Add emotions to your story. There has to be an emotional pull to get your reader to stay for the whole book. The reader has to relate to the characters in your story. If the reader doesn’t feel a reason to be curious about what happens to your main character he closes your book. He has to care about what happens to him so much that he can’t put the book down. He has to feel this burning desire to find out what happens to him. If the manuscript you’ve written isn’t the best seller you had in mind, perhaps emotion is missing from it. Revamp your manuscript and let the emotions come to the surface.
Think about how you would feel if you were actually the main character in your story. What would you be afraid of? What would make you sad? What would make you so angry you’d lose your temper? What would disappoint you? What would make you so happy that you’d dance around your house seven times? Put these emotions into your story. It’ll come alive. The emotions give your reader a reason to like the character and care what happens. It pulls your reader into your story at the beginning and he’ll stay with you to find out what happens along the way. He’ll turn the pages and anxiously anticipate what happens at the very end.
Writers know in their heads what the characters are feeling. The problem comes in describing it in the story so that readers know without a doubt what’s going on and can relate to them. You want them to have compassion for them. Be angry with them. Cheer them on through their next problem until they reach their goal. The reader wants to hear more and more about that character in the story, as if he was a real person.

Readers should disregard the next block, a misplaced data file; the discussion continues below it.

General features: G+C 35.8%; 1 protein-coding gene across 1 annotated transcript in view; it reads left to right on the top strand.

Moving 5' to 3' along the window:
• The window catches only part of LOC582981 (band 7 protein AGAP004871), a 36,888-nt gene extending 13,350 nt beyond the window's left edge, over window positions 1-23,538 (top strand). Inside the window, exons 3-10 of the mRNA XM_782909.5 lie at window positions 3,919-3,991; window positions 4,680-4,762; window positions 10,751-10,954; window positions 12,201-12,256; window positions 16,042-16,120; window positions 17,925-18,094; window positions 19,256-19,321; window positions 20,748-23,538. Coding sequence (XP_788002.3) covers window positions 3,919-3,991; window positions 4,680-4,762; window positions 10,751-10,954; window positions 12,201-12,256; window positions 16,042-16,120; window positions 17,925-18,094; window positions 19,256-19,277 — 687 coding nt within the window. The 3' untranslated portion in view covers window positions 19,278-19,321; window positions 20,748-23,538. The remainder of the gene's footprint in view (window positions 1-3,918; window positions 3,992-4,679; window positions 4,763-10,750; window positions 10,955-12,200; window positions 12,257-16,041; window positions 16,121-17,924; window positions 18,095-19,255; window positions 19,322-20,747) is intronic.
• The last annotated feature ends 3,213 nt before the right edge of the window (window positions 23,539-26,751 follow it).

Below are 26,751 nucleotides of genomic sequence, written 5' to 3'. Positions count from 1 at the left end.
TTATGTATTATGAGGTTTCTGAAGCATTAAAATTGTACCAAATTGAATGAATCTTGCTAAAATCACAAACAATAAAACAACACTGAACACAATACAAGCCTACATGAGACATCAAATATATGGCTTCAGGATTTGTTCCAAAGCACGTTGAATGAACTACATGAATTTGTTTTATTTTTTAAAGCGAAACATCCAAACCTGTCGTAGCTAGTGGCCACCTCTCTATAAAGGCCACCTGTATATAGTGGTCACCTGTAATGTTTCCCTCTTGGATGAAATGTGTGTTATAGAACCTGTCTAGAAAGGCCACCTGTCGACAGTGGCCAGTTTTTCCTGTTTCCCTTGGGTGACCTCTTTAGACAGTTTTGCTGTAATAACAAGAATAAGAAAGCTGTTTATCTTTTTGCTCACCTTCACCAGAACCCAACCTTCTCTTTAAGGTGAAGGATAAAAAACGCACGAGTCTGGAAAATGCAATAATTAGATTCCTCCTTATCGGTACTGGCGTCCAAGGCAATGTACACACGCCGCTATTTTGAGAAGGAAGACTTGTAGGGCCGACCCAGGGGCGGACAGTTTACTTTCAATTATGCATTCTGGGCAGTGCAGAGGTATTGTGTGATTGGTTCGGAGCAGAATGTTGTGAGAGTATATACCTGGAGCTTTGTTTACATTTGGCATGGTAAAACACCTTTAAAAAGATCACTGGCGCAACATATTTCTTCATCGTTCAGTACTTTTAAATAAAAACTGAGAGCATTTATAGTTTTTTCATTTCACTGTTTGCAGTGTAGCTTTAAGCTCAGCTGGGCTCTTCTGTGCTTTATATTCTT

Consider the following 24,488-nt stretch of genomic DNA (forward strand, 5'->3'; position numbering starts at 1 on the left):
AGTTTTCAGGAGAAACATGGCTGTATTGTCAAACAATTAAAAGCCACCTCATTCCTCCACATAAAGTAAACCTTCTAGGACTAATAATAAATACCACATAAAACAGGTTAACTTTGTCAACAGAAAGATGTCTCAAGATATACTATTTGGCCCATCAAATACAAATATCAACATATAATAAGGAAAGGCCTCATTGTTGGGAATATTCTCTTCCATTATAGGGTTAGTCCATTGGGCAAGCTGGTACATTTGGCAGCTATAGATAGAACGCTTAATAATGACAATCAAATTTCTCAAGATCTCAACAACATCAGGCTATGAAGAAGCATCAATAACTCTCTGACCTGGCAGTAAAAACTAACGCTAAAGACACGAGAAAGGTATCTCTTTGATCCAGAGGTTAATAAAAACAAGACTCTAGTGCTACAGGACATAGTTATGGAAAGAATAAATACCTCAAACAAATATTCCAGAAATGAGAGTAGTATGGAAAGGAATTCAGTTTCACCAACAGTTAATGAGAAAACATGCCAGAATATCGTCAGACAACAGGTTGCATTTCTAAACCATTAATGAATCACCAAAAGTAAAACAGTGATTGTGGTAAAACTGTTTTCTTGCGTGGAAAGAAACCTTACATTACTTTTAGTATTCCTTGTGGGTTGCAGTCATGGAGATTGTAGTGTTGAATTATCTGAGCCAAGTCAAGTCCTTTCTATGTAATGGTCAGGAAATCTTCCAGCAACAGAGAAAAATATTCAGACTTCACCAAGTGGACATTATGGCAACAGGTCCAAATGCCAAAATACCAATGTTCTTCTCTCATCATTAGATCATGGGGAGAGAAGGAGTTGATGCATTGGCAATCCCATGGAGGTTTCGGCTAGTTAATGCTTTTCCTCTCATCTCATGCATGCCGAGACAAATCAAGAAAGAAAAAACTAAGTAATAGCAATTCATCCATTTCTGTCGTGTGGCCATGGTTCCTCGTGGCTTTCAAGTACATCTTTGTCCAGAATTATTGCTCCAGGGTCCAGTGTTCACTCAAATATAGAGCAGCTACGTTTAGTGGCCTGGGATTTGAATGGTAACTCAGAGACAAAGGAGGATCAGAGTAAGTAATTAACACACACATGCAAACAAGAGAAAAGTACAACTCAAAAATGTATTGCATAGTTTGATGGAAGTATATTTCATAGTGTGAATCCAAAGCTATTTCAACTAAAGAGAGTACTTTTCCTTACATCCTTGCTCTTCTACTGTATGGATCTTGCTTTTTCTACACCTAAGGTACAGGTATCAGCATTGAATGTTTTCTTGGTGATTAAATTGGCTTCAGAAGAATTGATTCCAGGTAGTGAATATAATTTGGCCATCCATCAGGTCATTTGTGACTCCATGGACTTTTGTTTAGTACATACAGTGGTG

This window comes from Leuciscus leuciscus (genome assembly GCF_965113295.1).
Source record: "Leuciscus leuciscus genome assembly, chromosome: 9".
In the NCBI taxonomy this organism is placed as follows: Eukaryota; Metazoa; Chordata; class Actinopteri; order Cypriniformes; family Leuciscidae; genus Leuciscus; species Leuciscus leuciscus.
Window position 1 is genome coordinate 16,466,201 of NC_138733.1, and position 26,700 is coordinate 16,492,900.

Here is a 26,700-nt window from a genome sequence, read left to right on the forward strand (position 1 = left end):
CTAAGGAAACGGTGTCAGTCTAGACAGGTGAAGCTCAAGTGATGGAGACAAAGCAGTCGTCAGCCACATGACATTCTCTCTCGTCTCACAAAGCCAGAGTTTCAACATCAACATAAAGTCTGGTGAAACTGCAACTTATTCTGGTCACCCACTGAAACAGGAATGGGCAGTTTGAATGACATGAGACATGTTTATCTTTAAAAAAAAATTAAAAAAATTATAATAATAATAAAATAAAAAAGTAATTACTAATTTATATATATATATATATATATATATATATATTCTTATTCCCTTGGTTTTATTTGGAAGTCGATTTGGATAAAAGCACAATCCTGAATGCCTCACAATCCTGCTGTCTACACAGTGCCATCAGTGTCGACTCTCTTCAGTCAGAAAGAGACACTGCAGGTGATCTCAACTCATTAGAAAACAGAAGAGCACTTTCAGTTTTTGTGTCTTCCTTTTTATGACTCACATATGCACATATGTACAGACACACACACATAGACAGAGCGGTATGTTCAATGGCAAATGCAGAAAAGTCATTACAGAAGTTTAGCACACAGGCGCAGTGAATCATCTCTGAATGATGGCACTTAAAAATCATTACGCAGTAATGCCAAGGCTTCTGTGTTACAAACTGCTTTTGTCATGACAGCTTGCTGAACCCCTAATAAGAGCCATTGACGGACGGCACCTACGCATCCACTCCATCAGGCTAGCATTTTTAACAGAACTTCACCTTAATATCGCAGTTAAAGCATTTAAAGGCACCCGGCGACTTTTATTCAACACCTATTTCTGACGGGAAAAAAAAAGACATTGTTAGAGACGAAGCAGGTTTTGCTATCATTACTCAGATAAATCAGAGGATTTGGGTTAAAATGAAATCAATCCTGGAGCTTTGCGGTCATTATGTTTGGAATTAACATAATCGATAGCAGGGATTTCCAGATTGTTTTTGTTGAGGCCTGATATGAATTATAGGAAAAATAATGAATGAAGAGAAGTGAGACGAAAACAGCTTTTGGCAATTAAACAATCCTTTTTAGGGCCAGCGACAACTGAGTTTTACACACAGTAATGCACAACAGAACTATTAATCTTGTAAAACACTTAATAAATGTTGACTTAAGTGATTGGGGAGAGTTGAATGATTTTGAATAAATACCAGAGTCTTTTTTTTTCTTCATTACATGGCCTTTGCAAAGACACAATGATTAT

Donald Maass in a workshop at the Pike’s Peak Writer’s Conference in 2010 said you must have tension in your story. The dialogue and the descriptions have to show both sides of the picture. Your story must show how the character is pulled in two directions. First, believe they can get the job or goal. Second, believe there is no way they can get the job or reach the goal. The main character may have doubts because of the way he fouled it up last time.
Inside our heads every day, we have at least 50,000 thoughts. We have these opposite points of view that creates tension in our lives. So do the characters in your story. Show they’re human. Share their thoughts. Their thoughts depict their emotions. Give your character one big strength and one big weakness, or give them one small strength and show its growth through your story. Each of us has strengths and weaknesses. Our humanity is what we have in common with other people. Readers are hungry to interact with the characters in your story. So fill your story with tension and emotion.
Joan Y. Edwards